There are no take backs in negotiation. Every move invites a reaction and response. Sucker punch your opponent and, be assured, of an equal or greater responsive measure. In other words, a negotiative "punch" always invites a "punch back".
Confidentiality has long been touted as a cornerstone of mediation practice in California. However, that may soon change due to a proposal to amend the Evidence Code protections for mediation confidentiality
In 1988, Robert Fulghum wrote a book entitled “All I Really Need to Know I Learned In Kindergarten.” The mother of a four year old, I am reminded of the lessons I learned in Kindergarten daily, as I bear witness to my daughter’s journey. As a family law attorney and mediator, I have come to realize that the costs of a divorce (financial, emotional, and otherwise) often depend entirely on the parties’ willingness to abide by a basic Kindergarten code of conduct.
So, here it is - the spectrum of family law processes - in a nutshell, with everything including the kitchen sink.
A toe dipper is someone who is cautious to carry out an act. When it comes to relationships, we are all wise to dip a toe or two before jumping into the marital pool. Likewise, when circumstances permit in a marital relationship, care ought to be exercised before jumping out.
Family mediation is not therapy, but it is a logother-ipical approach to conflict resolution - a self-determinative, voluntary, non-judgmental, future-focussed injection of hope and optimism in difficult circumstances.
Parents are more familiar with the mediation process than they may realize. In fact, parents often mediate disputes between their children - they just don’t know that is what they are doing. On the other hand, litigation - the default process in family proceedings - is more foreign in concept, as it relates to family dynamics. The following hypothetical is designed to illustrate the difference between litigation and mediation by applying both processes to a common parenting scenario.
Mediation is a process in which a third party neutral intervenes in a dispute to assist the parties in reaching a mutually acceptable resolution. At its purest, mediation is a voluntary,private and informal process. However, as a modern practice of mediation has developed in North America, lawmakers have taken notice of this alternative method of resolving disputes, and have incorporated mediation into traditional litigation procedure. In fact, mediation has become a precondition to a formal hearing in some traditional legal systems, such as the respective mandatory mediation programs instituted in California, United States and Ontario, Canada.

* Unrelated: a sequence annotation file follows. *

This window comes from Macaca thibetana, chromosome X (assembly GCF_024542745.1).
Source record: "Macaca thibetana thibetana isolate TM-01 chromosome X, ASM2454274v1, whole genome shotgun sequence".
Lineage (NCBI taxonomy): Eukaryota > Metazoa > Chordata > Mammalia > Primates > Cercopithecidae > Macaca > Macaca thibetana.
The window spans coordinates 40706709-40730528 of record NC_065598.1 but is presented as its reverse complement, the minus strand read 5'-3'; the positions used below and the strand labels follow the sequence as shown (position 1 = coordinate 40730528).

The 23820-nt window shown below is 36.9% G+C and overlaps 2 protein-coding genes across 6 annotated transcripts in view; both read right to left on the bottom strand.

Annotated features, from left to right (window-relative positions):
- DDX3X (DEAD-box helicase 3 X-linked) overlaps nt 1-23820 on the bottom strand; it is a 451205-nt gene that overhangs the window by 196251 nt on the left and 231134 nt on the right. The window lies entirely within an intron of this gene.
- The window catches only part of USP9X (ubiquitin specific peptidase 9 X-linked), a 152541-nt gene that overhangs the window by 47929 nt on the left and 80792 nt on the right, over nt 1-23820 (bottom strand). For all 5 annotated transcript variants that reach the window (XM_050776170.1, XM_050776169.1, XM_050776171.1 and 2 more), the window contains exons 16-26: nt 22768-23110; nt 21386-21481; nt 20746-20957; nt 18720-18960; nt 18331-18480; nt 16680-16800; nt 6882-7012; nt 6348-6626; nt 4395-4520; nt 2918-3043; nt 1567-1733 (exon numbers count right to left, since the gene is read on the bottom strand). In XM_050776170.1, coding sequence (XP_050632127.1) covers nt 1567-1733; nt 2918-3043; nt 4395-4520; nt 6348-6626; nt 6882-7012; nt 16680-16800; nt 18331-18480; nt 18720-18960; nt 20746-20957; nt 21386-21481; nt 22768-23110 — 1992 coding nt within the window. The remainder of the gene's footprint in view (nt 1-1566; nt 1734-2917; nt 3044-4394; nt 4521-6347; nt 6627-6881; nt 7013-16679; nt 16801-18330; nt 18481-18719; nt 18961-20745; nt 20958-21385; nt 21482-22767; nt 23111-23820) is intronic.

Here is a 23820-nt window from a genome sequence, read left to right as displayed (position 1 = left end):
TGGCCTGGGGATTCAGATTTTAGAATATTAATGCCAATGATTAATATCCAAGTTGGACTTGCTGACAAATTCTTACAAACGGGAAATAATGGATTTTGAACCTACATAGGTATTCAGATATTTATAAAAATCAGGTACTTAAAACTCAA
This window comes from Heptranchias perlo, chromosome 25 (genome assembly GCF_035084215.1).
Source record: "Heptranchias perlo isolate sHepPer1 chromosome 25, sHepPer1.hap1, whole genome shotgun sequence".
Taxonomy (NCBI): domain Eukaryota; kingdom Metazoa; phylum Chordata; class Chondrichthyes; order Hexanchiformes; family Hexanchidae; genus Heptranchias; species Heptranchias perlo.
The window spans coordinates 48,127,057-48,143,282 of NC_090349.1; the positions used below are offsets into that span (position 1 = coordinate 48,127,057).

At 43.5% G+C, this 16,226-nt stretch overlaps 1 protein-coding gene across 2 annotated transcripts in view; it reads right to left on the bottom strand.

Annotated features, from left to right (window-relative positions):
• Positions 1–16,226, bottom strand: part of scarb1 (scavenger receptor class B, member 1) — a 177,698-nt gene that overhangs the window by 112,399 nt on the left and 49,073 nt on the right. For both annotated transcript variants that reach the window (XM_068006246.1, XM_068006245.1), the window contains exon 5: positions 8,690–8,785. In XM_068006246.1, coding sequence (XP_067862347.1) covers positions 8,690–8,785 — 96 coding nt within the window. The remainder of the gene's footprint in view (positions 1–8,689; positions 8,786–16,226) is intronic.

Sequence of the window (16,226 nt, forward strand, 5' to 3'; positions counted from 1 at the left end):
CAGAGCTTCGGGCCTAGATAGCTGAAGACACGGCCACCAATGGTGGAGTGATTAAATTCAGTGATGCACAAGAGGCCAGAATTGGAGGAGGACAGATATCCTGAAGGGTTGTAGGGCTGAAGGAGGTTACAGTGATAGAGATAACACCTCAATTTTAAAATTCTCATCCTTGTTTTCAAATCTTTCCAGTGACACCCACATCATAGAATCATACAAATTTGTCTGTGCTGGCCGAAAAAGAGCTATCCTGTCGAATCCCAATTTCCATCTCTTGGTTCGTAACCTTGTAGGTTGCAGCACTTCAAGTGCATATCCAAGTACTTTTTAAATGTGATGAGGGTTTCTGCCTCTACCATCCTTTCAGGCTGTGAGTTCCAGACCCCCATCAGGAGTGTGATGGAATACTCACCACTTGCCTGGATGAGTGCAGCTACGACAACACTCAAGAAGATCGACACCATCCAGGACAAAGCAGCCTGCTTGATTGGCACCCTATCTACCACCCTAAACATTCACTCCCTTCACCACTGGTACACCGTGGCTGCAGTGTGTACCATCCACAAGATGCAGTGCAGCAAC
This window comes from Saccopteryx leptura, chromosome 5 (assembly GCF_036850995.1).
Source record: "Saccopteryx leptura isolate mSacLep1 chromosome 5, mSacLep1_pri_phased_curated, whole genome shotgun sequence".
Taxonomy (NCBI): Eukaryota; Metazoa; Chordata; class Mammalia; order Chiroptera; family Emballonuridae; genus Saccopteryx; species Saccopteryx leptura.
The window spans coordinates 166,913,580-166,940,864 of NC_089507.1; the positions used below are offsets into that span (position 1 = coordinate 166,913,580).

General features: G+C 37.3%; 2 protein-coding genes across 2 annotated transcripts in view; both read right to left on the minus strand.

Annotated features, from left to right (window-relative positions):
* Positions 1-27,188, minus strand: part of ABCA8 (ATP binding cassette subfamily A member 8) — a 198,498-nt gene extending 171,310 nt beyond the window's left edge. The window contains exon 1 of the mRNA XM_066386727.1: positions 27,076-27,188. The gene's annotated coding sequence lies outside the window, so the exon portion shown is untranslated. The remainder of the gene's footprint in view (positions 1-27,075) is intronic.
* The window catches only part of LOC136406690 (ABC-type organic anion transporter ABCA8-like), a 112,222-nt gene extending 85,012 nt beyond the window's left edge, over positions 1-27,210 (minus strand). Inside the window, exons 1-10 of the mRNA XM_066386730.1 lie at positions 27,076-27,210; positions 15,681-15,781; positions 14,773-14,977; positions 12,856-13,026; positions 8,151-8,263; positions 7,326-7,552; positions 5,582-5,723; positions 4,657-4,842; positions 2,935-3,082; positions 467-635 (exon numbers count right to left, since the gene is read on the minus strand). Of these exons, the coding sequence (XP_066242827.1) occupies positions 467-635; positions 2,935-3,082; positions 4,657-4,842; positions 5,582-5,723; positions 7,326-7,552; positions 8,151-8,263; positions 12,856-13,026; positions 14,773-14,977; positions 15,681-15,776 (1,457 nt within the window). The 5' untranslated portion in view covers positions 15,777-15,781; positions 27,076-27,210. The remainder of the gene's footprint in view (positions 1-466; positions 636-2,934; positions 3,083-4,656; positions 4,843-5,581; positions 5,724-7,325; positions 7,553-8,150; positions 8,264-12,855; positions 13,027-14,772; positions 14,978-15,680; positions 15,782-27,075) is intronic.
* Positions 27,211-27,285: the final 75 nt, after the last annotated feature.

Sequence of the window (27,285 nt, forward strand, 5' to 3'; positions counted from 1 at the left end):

In 2010, Walt Disney Pictures released the computer animated film “Tangled,” a film based on the classic “Rapunzel” story about a young girl locked in a tower, who leaves the tower to find adventure, against the wishes of her mother. In 1949, NBC Radio broadcasted a program “Father Knows Best” about a family and its father-patriarch, Jim Anderson. The entertainment industry has long poked fun at the old adages “Mother/Father Knows Best,” and elicited decades of comedic dialogue born from the divergent perspectives between parents and their children.
Social realities are often not very different from their fictional portrayals. While parents often strive to do what is best for their children, their ability to make these determinations can be clouded by perception, self-interest, fear and emotion. What is “best” is an entirely subjective standard and difficult to define with any sense of accuracy or certainty. Notwithstanding, the “best interests of the child” is the standard employed “in all family law proceedings, including mediation, litigation, and custody evaluations.”
This paper examines the circumstances in which the child’s perspective and inclusion is appropriate in the divorce mediation process and how to achieve a safe inclusion process. Specifically, this paper examines how a child’s inclusion may inform the “best interests” doctrine and aid mediation participating parents in making the “best” decisions in respect of their children.
In William Ury’s sequel to “Getting to Yes”, “Getting Past No,” 1 the co-innovator of the principled (interest-based) negotiation method considers the problem of impasse in negotiation. Ury proposes a strategy for breaking through barriers. The first barrier Ury identifies is closely related to Ariely’s principle of the effect of expectations: your natural reaction.
Since the first barrier is your natural reaction, the first step involves suspending that reaction. To engage in joint problem-solving, you need to regain your mental balance and stay focused on achieving what you want. A useful image for getting perspective on the situation is to imagine yourself standing on a balcony looking down on your negotiation. The first step in the breakthrough strategy is to Go to the Balcony. 2